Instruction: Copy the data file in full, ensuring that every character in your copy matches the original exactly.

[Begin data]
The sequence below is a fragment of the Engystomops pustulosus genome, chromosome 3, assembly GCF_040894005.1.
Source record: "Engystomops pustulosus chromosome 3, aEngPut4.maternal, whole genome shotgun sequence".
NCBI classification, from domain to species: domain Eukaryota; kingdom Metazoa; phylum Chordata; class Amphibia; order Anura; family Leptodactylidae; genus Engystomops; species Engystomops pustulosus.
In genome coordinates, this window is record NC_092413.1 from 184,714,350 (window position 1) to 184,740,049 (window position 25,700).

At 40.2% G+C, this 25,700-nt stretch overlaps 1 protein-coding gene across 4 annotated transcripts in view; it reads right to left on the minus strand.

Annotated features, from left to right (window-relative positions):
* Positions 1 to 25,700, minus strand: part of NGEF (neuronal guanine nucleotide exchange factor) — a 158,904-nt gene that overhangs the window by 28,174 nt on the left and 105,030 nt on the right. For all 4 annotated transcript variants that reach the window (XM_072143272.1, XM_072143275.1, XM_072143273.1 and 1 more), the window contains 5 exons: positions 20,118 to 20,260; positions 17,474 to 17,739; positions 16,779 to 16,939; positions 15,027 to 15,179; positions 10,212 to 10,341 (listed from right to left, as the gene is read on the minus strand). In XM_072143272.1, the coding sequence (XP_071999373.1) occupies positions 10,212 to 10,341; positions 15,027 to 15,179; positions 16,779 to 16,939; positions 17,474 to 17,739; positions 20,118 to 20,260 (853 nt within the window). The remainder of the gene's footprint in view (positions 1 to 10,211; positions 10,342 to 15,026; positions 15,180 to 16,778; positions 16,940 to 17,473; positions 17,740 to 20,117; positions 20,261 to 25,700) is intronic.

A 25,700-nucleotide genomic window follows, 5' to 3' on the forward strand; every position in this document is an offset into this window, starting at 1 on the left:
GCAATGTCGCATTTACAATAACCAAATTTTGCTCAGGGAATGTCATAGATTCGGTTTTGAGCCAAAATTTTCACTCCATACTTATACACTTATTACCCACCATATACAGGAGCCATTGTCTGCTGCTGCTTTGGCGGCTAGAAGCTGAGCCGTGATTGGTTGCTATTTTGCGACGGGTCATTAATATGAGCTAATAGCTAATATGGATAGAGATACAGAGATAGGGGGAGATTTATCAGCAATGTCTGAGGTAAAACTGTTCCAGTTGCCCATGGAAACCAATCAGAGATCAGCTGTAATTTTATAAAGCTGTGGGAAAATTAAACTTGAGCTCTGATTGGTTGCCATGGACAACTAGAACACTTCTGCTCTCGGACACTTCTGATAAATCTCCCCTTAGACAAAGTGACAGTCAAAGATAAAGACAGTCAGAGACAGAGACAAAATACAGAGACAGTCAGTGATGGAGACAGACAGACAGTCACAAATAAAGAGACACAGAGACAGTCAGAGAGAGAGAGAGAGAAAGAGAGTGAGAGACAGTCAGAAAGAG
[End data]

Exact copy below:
The sequence below is a fragment of the Engystomops pustulosus genome, chromosome 3, assembly GCF_040894005.1.
Source record: "Engystomops pustulosus chromosome 3, aEngPut4.maternal, whole genome shotgun sequence".
NCBI classification, from domain to species: domain Eukaryota; kingdom Metazoa; phylum Chordata; class Amphibia; order Anura; family Leptodactylidae; genus Engystomops; species Engystomops pustulosus.
In genome coordinates, this window is record NC_092413.1 from 184,714,350 (window position 1) to 184,740,049 (window position 25,700).

At 40.2% G+C, this 25,700-nt stretch overlaps 1 protein-coding gene across 4 annotated transcripts in view; it reads right to left on the minus strand.

Annotated features, from left to right (window-relative positions):
* Positions 1 to 25,700, minus strand: part of NGEF (neuronal guanine nucleotide exchange factor) — a 158,904-nt gene that overhangs the window by 28,174 nt on the left and 105,030 nt on the right. For all 4 annotated transcript variants that reach the window (XM_072143272.1, XM_072143275.1, XM_072143273.1 and 1 more), the window contains 5 exons: positions 20,118 to 20,260; positions 17,474 to 17,739; positions 16,779 to 16,939; positions 15,027 to 15,179; positions 10,212 to 10,341 (listed from right to left, as the gene is read on the minus strand). In XM_072143272.1, the coding sequence (XP_071999373.1) occupies positions 10,212 to 10,341; positions 15,027 to 15,179; positions 16,779 to 16,939; positions 17,474 to 17,739; positions 20,118 to 20,260 (853 nt within the window). The remainder of the gene's footprint in view (positions 1 to 10,211; positions 10,342 to 15,026; positions 15,180 to 16,778; positions 16,940 to 17,473; positions 17,740 to 20,117; positions 20,261 to 25,700) is intronic.

A 25,700-nucleotide genomic window follows, 5' to 3' on the forward strand; every position in this document is an offset into this window, starting at 1 on the left:
GCAATGTCGCATTTACAATAACCAAATTTTGCTCAGGGAATGTCATAGATTCGGTTTTGAGCCAAAATTTTCACTCCATACTTATACACTTATTACCCACCATATACAGGAGCCATTGTCTGCTGCTGCTTTGGCGGCTAGAAGCTGAGCCGTGATTGGTTGCTATTTTGCGACGGGTCATTAATATGAGCTAATAGCTAATATGGATAGAGATACAGAGATAGGGGGAGATTTATCAGCAATGTCTGAGGTAAAACTGTTCCAGTTGCCCATGGAAACCAATCAGAGATCAGCTGTAATTTTATAAAGCTGTGGGAAAATTAAACTTGAGCTCTGATTGGTTGCCATGGACAACTAGAACACTTCTGCTCTCGGACACTTCTGATAAATCTCCCCTTAGACAAAGTGACAGTCAAAGATAAAGACAGTCAGAGACAGAGACAAAATACAGAGACAGTCAGTGATGGAGACAGACAGACAGTCACAAATAAAGAGACACAGAGACAGTCAGAGAGAGAGAGAGAGAAAGAGAGTGAGAGACAGTCAGAAAGAG